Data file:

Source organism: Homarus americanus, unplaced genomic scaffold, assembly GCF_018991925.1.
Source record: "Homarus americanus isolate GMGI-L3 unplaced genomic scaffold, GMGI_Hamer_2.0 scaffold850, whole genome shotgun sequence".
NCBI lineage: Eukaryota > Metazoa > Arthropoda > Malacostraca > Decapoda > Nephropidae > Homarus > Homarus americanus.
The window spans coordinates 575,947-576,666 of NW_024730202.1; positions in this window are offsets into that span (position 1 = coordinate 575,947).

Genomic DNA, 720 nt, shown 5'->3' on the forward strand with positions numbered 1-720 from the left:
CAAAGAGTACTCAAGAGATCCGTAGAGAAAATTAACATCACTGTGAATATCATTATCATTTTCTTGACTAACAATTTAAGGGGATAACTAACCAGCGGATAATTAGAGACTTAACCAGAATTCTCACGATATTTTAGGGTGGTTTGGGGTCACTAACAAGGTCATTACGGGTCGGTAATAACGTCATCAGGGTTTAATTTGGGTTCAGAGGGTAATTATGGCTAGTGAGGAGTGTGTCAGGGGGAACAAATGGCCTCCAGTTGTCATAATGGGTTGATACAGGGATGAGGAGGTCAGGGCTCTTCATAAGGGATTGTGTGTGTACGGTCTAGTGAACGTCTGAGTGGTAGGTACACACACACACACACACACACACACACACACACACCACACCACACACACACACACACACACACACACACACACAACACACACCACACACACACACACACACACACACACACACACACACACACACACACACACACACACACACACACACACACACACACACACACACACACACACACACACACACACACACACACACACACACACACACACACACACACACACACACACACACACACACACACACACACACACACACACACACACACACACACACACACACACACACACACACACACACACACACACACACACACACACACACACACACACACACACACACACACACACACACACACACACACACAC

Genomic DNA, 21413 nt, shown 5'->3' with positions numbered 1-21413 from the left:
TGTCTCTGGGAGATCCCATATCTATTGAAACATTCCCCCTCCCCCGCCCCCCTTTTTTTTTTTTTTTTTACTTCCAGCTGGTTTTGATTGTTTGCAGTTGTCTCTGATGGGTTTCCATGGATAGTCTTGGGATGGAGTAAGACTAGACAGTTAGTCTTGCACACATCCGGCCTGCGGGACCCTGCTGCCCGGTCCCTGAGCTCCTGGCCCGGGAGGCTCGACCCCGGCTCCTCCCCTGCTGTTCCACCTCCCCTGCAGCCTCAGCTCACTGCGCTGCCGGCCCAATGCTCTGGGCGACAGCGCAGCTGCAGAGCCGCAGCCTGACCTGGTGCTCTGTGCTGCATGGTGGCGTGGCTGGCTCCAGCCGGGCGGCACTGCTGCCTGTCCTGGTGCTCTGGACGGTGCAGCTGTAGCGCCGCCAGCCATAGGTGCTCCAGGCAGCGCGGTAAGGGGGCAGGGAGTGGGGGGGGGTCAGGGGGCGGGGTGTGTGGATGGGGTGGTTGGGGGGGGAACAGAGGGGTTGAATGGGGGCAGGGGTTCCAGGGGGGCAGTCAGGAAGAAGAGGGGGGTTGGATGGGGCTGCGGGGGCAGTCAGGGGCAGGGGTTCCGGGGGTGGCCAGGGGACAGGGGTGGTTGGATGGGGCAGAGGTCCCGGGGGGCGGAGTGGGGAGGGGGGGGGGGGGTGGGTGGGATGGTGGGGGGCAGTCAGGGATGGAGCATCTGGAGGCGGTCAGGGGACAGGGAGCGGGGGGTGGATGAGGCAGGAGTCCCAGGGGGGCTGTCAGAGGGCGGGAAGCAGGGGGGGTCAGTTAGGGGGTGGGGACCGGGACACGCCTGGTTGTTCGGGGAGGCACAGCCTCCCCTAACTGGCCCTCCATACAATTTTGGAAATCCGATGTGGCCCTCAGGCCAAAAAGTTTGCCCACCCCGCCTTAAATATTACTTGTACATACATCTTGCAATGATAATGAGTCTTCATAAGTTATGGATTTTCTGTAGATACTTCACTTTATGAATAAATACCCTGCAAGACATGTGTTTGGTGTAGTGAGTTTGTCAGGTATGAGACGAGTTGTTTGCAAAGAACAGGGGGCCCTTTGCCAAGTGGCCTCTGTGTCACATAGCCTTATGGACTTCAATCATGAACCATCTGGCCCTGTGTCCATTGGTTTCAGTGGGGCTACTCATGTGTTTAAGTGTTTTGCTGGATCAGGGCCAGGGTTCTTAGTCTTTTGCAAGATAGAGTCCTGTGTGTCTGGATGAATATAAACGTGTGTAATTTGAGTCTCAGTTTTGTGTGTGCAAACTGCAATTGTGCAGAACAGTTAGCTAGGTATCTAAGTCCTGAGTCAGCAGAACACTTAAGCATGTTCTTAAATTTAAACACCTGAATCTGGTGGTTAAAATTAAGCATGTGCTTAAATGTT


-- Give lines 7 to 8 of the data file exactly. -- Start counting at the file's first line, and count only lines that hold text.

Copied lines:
Genomic DNA, 21413 nt, shown 5'->3' with positions numbered 1-21413 from the left:
TGTCTCTGGGAGATCCCATATCTATTGAAACATTCCCCCTCCCCCGCCCCCCTTTTTTTTTTTTTTTTTACTTCCAGCTGGTTTTGATTGTTTGCAGTTGTCTCTGATGGGTTTCCATGGATAGTCTTGGGATGGAGTAAGACTAGACAGTTAGTCTTGCACACATCCGGCCTGCGGGACCCTGCTGCCCGGTCCCTGAGCTCCTGGCCCGGGAGGCTCGACCCCGGCTCCTCCCCTGCTGTTCCACCTCCCCTGCAGCCTCAGCTCACTGCGCTGCCGGCCCAATGCTCTGGGCGACAGCGCAGCTGCAGAGCCGCAGCCTGACCTGGTGCTCTGTGCTGCATGGTGGCGTGGCTGGCTCCAGCCGGGCGGCACTGCTGCCTGTCCTGGTGCTCTGGACGGTGCAGCTGTAGCGCCGCCAGCCATAGGTGCTCCAGGCAGCGCGGTAAGGGGGCAGGGAGTGGGGGGGGGTCAGGGGGCGGGGTGTGTGGATGGGGTGGTTGGGGGGGGAACAGAGGGGTTGAATGGGGGCAGGGGTTCCAGGGGGGCAGTCAGGAAGAAGAGGGGGGTTGGATGGGGCTGCGGGGGCAGTCAGGGGCAGGGGTTCCGGGGGTGGCCAGGGGACAGGGGTGGTTGGATGGGGCAGAGGTCCCGGGGGGCGGAGTGGGGAGGGGGGGGGGGGGTGGGTGGGATGGTGGGGGGCAGTCAGGGATGGAGCATCTGGAGGCGGTCAGGGGACAGGGAGCGGGGGGTGGATGAGGCAGGAGTCCCAGGGGGGCTGTCAGAGGGCGGGAAGCAGGGGGGGTCAGTTAGGGGGTGGGGACCGGGACACGCCTGGTTGTTCGGGGAGGCACAGCCTCCCCTAACTGGCCCTCCATACAATTTTGGAAATCCGATGTGGCCCTCAGGCCAAAAAGTTTGCCCACCCCGCCTTAAATATTACTTGTACATACATCTTGCAATGATAATGAGTCTTCATAAGTTATGGATTTTCTGTAGATACTTCACTTTATGAATAAATACCCTGCAAGACATGTGTTTGGTGTAGTGAGTTTGTCAGGTATGAGACGAGTTGTTTGCAAAGAACAGGGGGCCCTTTGCCAAGTGGCCTCTGTGTCACATAGCCTTATGGACTTCAATCATGAACCATCTGGCCCTGTGTCCATTGGTTTCAGTGGGGCTACTCATGTGTTTAAGTGTTTTGCTGGATCAGGGCCAGGGTTCTTAGTCTTTTGCAAGATAGAGTCCTGTGTGTCTGGATGAATATAAACGTGTGTAATTTGAGTCTCAGTTTTGTGTGTGCAAACTGCAATTGTGCAGAACAGTTAGCTAGGTATCTAAGTCCTGAGTCAGCAGAACACTTAAGCATGTTCTTAAATTTAAACACCTGAATCTGGTGGTTAAAATTAAGCATGTGCTTAAATGTT